People may have been surprised when baseball pitcher and five-time Cy Young Award winner Randy Johnson announced his second career as a photographer. Or, when actor Terry Crews shared that he relied on selling paintings to get by financially while bouncing between teams in the NFL.
In reality, art and sports have always been intertwined. Johnson’s photography logo pays homage to his infamous bird incident. The Oakland A’s commissioned 50 local artists to paint statues of their mascot, Stomper, and hid them around Oakland. With murals, sculptures, memorabilia, and more, people love to honor athletics through art.
The tie between art and sports is most evident in the world of sports design. From countless articles ranking Serena Williams’ on-court looks to accusations of Olympic logo plagiarism, sports design is an essential part of both the world of art and the world of athletics. Few people know that better than Paul Lukas, a journalist who covers uniform design.
Lukas has always been interested in sports design. “I was that kid who was doodling sports logos in the margin of my notebook instead of paying attention to the teacher,” he says. While working as a design journalist in the 1990s, Lukas realized he could write about sports design in the same way he analyzed packaging and industrial design in his columns. His only New Year’s resolution in 1999 pushed him to create a sports column about design, and Uni-Watch began that year. This niche site for “athletics aesthetics” that Lukas has curated for over 20 years continues to provide coverage, critique, and enthusiasm for all things sports design.
Lukas invites us to integrate core sports design elements into our art curriculums with 3 lesson ideas.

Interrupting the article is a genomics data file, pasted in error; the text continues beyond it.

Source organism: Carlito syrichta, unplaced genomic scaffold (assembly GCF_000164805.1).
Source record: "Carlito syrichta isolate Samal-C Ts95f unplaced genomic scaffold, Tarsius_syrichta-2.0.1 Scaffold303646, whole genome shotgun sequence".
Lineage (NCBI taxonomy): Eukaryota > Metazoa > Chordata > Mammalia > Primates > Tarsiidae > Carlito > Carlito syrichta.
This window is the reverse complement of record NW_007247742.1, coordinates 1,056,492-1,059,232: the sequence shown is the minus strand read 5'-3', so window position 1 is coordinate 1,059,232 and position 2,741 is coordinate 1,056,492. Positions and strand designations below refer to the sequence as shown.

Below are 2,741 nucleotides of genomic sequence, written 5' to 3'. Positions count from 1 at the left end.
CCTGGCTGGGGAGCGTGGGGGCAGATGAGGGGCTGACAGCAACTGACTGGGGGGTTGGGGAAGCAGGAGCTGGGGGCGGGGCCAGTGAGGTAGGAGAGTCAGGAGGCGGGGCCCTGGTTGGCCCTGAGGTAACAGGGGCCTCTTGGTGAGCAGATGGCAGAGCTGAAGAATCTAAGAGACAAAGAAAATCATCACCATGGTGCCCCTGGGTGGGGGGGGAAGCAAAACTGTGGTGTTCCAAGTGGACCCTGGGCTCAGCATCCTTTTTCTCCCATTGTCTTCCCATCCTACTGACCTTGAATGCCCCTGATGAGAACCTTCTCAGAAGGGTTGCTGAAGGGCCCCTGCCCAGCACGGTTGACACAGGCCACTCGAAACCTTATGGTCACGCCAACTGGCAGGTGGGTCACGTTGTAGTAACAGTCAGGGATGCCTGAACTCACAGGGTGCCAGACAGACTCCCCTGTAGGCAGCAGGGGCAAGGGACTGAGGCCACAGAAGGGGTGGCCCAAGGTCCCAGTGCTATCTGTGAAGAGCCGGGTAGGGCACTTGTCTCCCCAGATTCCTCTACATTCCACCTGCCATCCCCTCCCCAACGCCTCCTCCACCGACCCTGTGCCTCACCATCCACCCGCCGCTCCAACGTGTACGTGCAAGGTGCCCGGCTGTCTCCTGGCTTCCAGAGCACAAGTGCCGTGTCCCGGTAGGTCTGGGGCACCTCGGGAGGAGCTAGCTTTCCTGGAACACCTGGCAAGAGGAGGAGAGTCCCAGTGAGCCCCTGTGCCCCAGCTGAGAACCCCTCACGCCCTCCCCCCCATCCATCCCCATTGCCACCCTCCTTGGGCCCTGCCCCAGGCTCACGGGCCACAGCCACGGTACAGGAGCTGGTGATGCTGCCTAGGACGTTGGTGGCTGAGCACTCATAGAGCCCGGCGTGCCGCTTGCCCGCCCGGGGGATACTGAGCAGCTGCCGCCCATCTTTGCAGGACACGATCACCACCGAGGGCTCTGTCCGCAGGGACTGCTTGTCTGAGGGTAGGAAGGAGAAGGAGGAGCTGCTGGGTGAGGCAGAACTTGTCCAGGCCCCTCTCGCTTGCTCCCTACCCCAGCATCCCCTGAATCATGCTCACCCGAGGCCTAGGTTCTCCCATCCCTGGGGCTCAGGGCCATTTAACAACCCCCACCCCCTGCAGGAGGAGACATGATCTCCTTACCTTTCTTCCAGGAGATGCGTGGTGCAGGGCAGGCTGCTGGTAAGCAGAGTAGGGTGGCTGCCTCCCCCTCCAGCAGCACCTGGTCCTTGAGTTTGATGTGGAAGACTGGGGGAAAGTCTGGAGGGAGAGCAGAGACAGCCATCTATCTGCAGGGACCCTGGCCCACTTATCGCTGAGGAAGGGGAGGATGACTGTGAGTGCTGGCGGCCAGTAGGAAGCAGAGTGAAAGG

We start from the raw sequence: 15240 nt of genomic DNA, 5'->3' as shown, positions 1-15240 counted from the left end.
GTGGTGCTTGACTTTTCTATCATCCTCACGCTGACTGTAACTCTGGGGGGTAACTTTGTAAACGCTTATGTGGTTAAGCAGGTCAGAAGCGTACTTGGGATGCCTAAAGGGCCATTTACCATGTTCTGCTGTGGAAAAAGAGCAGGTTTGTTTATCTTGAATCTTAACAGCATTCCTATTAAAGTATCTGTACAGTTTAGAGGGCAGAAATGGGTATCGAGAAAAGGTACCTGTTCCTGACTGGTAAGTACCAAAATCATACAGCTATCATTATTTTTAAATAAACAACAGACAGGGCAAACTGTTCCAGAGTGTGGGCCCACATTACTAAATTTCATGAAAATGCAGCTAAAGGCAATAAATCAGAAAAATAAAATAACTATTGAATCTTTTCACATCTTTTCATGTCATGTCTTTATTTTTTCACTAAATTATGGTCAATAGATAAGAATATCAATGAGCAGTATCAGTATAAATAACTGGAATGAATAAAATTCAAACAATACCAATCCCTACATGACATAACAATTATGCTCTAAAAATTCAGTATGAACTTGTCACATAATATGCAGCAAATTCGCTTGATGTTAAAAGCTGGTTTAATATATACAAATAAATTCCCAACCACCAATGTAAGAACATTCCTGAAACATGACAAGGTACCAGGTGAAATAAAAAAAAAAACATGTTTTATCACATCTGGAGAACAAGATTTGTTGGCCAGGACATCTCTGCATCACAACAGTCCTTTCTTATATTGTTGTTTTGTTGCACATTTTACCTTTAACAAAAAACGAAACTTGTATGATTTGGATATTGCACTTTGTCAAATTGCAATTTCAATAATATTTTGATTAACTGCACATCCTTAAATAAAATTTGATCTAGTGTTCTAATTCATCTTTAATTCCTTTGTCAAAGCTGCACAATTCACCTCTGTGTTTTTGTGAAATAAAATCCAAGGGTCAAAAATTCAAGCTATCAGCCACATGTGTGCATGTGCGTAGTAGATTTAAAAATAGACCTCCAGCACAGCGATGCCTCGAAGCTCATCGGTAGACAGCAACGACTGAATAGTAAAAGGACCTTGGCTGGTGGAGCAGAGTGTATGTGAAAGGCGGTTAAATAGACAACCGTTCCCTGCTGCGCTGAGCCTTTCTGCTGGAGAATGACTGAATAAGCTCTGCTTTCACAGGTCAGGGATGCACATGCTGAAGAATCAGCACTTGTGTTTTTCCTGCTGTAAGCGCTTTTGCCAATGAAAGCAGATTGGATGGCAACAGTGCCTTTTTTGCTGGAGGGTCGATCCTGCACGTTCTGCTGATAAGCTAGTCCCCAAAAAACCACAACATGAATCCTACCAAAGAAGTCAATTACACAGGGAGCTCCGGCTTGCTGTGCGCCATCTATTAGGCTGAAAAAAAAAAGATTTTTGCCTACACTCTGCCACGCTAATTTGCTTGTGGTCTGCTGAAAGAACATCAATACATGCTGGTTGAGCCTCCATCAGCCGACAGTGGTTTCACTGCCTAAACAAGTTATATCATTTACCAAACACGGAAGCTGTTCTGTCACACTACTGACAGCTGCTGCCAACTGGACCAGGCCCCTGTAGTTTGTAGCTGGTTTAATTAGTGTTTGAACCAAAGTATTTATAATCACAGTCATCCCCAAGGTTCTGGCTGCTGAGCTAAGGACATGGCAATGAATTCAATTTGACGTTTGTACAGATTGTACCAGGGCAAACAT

1. Celebrate what is local to you.
When asked about minor league baseball, Lukas shared that these teams have a continuity problem. Since they can change affiliation from season to season and players don’t stay long, these teams rely more on celebrating their local culture instead of building a team identity. Teams like the Fresno Tacos and Savannah Bananas provide quirky examples of how teams can honor the town they play in and have fun at the same time.
Challenge your students to create a team design celebrating something local to them. You could set up a competition to name your classroom or ask to hear a sales pitch for a fictional minor league team coming to your town. Lukas recommends checking out Brandiose and RARE Design for two very different approaches to developing a team brand if you are looking for resources.
Here are some ways you can include sports and sports design into what you already teach:
- Gesture Drawing
Sports and athletics provide an excellent opportunity to stretch your gesture-drawing muscles. Project a recorded gymnastics routine and challenge students to draw five-second gestures. Have students attend one of your school’s games and fill a page of their sketchbooks with observational gesture drawings. Or, just throw things at your students to get dynamic reference shots!
- Color Theory
Color theory is everywhere in sports design. Have students compare the color palettes of your local teams or even of rival schools.
- Package Design
A good uniform is an example of package design for a team’s brand. Students can analyze famous uniforms and compare them to their own school’s uniforms.